The earliest report of a compound that showed an inhibitory effect on PI3K was the nonspecific kinase inhibitor quercetin (39). The next inhibitor identified was wortmannin (40), already known at the time as an inhibitor of myosin light chain kinase (41). Shortly thereafter, a quercetin analogue, LY294002, was developed with increased specificity toward PI3K (42). Wortmannin and LY294002 were both evaluated as potential agents for clinical development but quickly found to be unsuitable candidates (42).

Wortmannin is a member of a class of steroidal furanoids, which includes viridin. Extensive structural studies have been done and wortmannin has been found to bind in an irreversible fashion through an electrophilic site at the C-20 position of the furan ring to lysine 802 in the ATP catalytic site of PI3K (43). Minor modifications to the structure of wortmannin had only slight effects on the in vitro efficacy, whereas modifications negating the electrophilicity in the furan ring rendered the compound inactive (44). Wortmannin has been found to have equally potent activity against all the class I PI3K enzymes with IC50s in the single digit nanomolar concentration range, while inhibiting other members of the PIK family, such as mTOR and DNA-dependent protein kinase, at higher concentrations of 250 and 16 nmol/L, respectively, and unrelated enzymes such as polo-like kinase and myosin light chain kinase with IC50s of 24 and 170 nmol/L, respectively (45).

LY294002 has a significantly lower potency for the class I PI3Ks than does wortmannin, having an IC50 in the 1 to 20 μmol/L concentration range (42). This was later found to directly overlap the range necessary to inhibit other members of the PIK family such as mTOR and DNA-dependent protein kinase. LY294002 has been found to inhibit additional kinases, such as casein kinase 2 and Pim, and to have other PI3K-independent effects such as the inhibition of calcium signaling. Additionally, LY294002 had unfavorable pharmacologic properties of insolubility and a poor half-life in animals. Recent studies looking in more detail at the activity of LY294002 both in enzymatic assays and in cells have shown that its affinity for some targets is higher than its affinity for the class I PI3Ks (46), leading one study to conclude that its use as a tool to study PI3K signaling should be discontinued (47). Despite these inadequacies, both wortmannin and LY294002 proved to be valuable tools for the early study of PI3K inhibition, most importantly showing that shutting down class I PI3K signaling was not instantly toxic to cells or to animals and, thus, might have a therapeutic benefit in cancer. On the other hand, they also set back the development of PI3K inhibitors because of associated toxicities that resulted from off-target effects, which would not be fully defined until recently (46).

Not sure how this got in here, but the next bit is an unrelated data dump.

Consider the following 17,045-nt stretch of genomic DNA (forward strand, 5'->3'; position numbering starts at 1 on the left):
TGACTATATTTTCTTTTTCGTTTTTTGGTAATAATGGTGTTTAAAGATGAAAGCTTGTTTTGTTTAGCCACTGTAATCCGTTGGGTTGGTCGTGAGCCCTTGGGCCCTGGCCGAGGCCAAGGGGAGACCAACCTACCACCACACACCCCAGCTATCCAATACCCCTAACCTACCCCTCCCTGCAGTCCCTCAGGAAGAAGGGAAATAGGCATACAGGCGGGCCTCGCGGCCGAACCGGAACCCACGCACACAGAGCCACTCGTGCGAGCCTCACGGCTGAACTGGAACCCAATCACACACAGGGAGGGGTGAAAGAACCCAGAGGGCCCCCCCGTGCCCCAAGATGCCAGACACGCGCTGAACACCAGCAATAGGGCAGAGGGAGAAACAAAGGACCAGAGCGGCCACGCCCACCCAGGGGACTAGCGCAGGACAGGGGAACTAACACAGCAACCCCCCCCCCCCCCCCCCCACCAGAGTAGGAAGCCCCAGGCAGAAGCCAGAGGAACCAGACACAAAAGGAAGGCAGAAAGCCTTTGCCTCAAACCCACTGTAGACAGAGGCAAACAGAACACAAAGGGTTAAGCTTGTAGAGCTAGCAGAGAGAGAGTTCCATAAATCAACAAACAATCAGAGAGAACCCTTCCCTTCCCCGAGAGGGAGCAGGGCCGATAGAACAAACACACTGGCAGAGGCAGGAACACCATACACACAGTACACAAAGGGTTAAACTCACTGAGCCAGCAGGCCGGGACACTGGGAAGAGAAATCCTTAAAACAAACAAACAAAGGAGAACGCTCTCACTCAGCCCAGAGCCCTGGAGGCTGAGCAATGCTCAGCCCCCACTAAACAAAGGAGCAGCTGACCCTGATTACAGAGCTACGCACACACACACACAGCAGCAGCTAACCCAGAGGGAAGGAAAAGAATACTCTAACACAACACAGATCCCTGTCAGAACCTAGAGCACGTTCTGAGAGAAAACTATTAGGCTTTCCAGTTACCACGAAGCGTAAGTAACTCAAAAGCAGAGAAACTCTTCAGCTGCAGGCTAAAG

Prodrugs of wortmannin have been developed in attempts to extend its half-life in biological systems, and analogues created, which improve its pharmacologic properties, such as extending its half-life and favorably altering its selectively profile. Attempts to directly use the antiproliferative effects of wortmannin have used wortmannin conjugated to polyethylene glycol to delay its breakdown in biological systems (48). Additionally, modifications of wortmannin at its active C20 position through opening of its furan ring have yielded compounds that not only extend its half-life but also have increased its selectively for particular PI3K isoforms. Such a compound is PX-866, which was found to have selectivity for the α, δ, and γ class I PI3K isoforms while inhibiting the β isoform at higher concentrations and showing decreased selectivity for mTOR (Fig. 3; refs. 49, 50). PX-866 is currently in early clinical testing by Oncothyreon. PX-866 is the only irreversible PI3K inhibitor currently being developed clinically and has sustained oral activity against PI3K at low oral doses. Derivative compounds have been synthesized, including WAY-266176 and WAY-266175, which have a modification at the C-20 position in 17-hydroxywortmannin, a wortmannin derivative (51). The irreversible PI3K inhibitors may display a unique advantage as their in vitro enzymatic and cellular activity translates closely to their in vivo activity, likely due to their irreversible inhibition of the enzyme.

Attempts to harness the antiproliferative effects of LY294002 have also led to the creation of a prodrug, SF1126, which consists of LY294002 linked to a RDGS integrin binding element designed to target the compound to the tumor and tumor vasculature and has shown antitumor effects on tumor xenografts (52). SF1126 is currently in early clinical development. Additionally, derivatives of LY294002 have been identified, which are reported to display isoform selectivity among the class I PI3K enzymes (53). However, given the extreme nonspecificity of the parent compound for different molecular targets, it is difficult to envision LY294002 derivatives offering a truly selective approach to PI3K inhibition.